Secret Adventures (if big brother thinks its cool, then it is!)

Little man,

As I loaded the dishwater the other night, I watched intently as the two of you gathered at the dining room table.  One would think that the two of you were

Big brother teaches little sister addition and subtraction.

Big brother teaches little sister addition and subtraction.

playing with the latest gadget, or building the coolest Lego spaceship.  Instead, what you two had in had were a pencil, a napkin, a keen curiosity, a desire to share, and a desire to learn.

Who says math can’t be cool? by Leslie Crawford

Little man, I have seen you go out of your way all the time to teach your sister.  As you can see, I had my old phone on hand and was able to capture this moment.  And yes, you two have turned our dining table into a table for arts and crafts and learning time, too.

I love math, I hope that love has passed on to you as well.  I love when you go out of your way to stump me with math equations you create.  (I win if I can solve them without the use of pencil and paper.)

If a child can learn to think math is fun, or for that matter, education is fun, what is their potential in life?  I was proud to see you working with her.  I see such great hope in you both.

–Dad

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Studies: Math skills can be predicted, improved early on

http://www.usatoday.com/story/news/nation/2013/03/25/math-skills-predicted-early/2018461/

WASHINGTON (AP) — We know a lot about how babies learn to talk, and youngsters learn to read. Now scientists are unraveling the earliest building blocks of math — and what children know about numbers as they begin first grade seems to play a big role in how well they do everyday calculations later on.

Algebra, Geometry Classes Vary in Rigor, Says Study

http://www.edweek.org/ew/articles/2013/03/12/26math.h32.html

By Sarah D. Sparks

Washington

The drive to get every student to take so-called college gateway courses has succeeded, a new federal study finds, but students taking Algebra I and Geometry classes are getting considerably less substance than their course titles would suggest.

The PDF can be found here?

Putting parents into the equation: maths homework ideas for teens

http://www.guardian.co.uk/teacher-network/teacher-blog/2013/mar/13/engaging-parents-in-maths-homework-teaching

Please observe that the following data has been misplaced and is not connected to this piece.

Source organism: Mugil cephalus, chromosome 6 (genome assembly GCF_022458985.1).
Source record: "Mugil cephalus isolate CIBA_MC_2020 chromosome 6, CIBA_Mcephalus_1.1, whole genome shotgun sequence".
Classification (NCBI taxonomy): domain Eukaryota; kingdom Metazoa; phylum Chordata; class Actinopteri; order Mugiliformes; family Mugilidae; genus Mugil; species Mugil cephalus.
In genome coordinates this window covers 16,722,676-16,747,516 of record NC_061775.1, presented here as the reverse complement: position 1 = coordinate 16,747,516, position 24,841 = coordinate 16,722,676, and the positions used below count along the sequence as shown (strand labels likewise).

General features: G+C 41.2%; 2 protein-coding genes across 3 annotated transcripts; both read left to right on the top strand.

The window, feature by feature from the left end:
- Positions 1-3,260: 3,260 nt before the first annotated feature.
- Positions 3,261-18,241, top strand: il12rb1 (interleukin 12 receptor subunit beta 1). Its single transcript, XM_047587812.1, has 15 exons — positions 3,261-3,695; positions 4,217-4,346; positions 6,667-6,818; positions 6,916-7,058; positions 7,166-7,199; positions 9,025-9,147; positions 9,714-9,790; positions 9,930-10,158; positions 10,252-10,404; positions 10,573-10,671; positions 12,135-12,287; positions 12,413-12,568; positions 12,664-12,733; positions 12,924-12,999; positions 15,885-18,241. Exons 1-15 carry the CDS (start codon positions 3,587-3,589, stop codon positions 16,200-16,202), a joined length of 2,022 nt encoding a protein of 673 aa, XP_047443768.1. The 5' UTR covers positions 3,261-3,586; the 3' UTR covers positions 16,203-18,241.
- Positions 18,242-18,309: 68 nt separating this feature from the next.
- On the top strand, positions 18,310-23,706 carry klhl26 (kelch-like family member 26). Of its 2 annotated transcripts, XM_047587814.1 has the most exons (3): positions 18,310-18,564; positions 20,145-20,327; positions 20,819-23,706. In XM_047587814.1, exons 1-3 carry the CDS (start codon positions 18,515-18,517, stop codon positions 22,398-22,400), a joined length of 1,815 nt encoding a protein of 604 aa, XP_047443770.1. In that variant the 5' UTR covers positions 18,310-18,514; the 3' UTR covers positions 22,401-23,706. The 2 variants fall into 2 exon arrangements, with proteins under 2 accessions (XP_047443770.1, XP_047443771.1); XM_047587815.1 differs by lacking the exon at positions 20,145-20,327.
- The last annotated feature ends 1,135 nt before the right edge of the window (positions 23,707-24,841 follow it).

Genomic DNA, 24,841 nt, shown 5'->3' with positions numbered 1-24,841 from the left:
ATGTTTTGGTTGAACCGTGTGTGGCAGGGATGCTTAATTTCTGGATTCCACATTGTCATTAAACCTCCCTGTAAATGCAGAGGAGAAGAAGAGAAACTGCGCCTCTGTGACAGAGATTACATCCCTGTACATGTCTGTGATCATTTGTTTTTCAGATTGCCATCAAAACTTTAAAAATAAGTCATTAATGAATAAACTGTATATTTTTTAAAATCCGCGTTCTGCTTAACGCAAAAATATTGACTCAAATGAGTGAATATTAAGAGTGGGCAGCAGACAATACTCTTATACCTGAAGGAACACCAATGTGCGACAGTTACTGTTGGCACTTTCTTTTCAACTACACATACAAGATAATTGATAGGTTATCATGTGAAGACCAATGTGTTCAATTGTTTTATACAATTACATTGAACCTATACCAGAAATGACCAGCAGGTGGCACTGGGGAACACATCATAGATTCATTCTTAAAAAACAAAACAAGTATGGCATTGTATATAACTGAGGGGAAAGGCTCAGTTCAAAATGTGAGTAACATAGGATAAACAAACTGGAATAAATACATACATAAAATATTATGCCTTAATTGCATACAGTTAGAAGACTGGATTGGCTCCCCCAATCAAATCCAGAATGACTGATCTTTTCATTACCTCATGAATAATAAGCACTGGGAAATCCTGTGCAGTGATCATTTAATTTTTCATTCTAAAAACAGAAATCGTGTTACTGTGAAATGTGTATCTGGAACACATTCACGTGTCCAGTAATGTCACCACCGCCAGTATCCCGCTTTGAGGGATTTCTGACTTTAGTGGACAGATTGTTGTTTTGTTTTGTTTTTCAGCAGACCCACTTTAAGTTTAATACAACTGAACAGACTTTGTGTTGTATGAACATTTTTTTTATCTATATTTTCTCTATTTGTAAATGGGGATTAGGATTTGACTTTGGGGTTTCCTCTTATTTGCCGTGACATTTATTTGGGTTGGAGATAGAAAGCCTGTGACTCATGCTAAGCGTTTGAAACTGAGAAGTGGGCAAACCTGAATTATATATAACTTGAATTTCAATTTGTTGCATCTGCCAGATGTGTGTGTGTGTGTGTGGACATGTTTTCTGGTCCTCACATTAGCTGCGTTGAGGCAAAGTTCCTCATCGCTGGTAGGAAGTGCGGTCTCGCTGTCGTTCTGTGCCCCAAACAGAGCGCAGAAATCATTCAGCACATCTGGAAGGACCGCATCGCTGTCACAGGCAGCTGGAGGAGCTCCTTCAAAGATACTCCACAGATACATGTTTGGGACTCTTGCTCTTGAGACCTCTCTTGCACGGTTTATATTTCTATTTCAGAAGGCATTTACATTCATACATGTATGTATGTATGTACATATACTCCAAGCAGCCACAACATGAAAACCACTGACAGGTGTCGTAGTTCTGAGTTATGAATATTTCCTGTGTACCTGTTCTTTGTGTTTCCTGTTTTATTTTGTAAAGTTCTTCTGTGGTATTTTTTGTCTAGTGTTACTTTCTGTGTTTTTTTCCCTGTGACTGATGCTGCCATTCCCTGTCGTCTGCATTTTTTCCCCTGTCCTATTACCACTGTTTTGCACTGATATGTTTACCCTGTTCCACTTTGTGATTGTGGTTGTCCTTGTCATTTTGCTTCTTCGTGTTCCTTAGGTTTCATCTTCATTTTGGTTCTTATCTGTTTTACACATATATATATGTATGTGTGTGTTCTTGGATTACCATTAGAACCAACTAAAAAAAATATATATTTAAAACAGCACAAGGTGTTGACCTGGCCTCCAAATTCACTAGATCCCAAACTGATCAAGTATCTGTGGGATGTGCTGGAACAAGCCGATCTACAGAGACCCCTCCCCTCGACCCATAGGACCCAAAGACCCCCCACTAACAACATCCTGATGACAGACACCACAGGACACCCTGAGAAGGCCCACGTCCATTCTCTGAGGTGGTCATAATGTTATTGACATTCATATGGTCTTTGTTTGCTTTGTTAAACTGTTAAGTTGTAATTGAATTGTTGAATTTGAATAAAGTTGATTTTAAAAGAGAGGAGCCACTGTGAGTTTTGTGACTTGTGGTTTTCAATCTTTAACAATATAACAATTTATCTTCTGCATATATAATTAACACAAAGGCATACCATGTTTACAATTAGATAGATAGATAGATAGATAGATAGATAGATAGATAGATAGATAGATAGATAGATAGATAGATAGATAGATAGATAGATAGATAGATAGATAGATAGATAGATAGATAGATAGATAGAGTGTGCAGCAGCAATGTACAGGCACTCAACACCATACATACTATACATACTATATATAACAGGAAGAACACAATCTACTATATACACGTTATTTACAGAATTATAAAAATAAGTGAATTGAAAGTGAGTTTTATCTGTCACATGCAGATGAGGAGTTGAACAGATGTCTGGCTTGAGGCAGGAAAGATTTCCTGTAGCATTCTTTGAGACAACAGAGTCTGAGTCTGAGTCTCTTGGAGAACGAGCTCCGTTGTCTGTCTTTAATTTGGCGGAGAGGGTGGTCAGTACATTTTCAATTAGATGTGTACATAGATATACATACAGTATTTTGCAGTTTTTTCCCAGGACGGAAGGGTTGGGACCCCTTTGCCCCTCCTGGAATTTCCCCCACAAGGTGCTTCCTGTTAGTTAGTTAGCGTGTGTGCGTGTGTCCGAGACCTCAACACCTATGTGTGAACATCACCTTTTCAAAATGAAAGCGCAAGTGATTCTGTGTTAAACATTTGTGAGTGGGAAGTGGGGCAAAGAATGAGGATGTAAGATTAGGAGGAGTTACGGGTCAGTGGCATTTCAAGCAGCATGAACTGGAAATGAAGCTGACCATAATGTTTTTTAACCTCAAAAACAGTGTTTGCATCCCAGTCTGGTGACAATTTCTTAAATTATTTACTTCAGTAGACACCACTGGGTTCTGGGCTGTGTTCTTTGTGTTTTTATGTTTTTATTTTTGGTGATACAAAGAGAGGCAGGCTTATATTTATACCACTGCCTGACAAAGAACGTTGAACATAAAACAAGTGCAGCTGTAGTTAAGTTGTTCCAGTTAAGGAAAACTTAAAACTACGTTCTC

Maths was headline news last month, and as is often the case it was for the wrong reasons. According to research done by the Institute of Education, top GCSE pupils in the UK lag two years behind their peers in Asia, and the sentiment of the news coverage was that the UK has a problem that has to be fixed.

Are Types of Learners Theories Relevant?

http://blog.aeseducation.com/2013/03/types-of-learners-3/

Did I seriously just ask if types of learners theories are relevant? Yes, I did. And I’m very curious as to how you answered. Never fear, this is a safe place for you to explore your feelings about types of learners. Your team leader, curriculum specialists, and administrators aren’t looking over your shoulder. Even among our staff here, we have differences of opinion about types of learner theories and how they impact the curriculum that we develop.

An Unprecedented Opportunity for Educational Equity

http://www.edutopia.org/blog/unprecedented-opportunity-for-educational-equity-judy-willis-md

Access to successful learning for all students is a powerful equalizer that drives superior educational outcomes. The importance of equal access is credited with much of the academic progress in Finland, a country without private schools or standardized tests. “Since the 1980s, the main driver of Finnish education policy has been the idea that every child should have the same opportunity to learn, regardless of family background, income or geographic location. Education has been seen first and foremost not as a way to produce star performers, but as an instrument to even out social inequality.”1